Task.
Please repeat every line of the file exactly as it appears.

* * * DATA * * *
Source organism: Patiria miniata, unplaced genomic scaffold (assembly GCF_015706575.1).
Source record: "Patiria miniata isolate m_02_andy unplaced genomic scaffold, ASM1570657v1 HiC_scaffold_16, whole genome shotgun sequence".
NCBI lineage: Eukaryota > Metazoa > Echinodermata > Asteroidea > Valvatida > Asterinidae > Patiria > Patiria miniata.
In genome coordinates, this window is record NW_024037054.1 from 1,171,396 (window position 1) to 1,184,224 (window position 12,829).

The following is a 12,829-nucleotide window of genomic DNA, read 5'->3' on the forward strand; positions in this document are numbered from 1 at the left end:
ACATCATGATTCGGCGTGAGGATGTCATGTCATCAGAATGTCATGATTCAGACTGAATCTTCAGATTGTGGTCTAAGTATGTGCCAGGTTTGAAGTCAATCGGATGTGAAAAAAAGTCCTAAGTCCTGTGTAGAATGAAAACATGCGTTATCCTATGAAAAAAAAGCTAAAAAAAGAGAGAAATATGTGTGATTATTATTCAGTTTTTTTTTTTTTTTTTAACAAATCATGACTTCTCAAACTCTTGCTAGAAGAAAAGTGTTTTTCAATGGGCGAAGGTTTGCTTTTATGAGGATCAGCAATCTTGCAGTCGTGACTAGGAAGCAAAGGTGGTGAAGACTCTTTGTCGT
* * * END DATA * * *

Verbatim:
Source organism: Patiria miniata, unplaced genomic scaffold (assembly GCF_015706575.1).
Source record: "Patiria miniata isolate m_02_andy unplaced genomic scaffold, ASM1570657v1 HiC_scaffold_16, whole genome shotgun sequence".
NCBI lineage: Eukaryota > Metazoa > Echinodermata > Asteroidea > Valvatida > Asterinidae > Patiria > Patiria miniata.
In genome coordinates, this window is record NW_024037054.1 from 1,171,396 (window position 1) to 1,184,224 (window position 12,829).

The following is a 12,829-nucleotide window of genomic DNA, read 5'->3' on the forward strand; positions in this document are numbered from 1 at the left end:
ACATCATGATTCGGCGTGAGGATGTCATGTCATCAGAATGTCATGATTCAGACTGAATCTTCAGATTGTGGTCTAAGTATGTGCCAGGTTTGAAGTCAATCGGATGTGAAAAAAAGTCCTAAGTCCTGTGTAGAATGAAAACATGCGTTATCCTATGAAAAAAAAGCTAAAAAAAGAGAGAAATATGTGTGATTATTATTCAGTTTTTTTTTTTTTTTTTAACAAATCATGACTTCTCAAACTCTTGCTAGAAGAAAAGTGTTTTTCAATGGGCGAAGGTTTGCTTTTATGAGGATCAGCAATCTTGCAGTCGTGACTAGGAAGCAAAGGTGGTGAAGACTCTTTGTCGT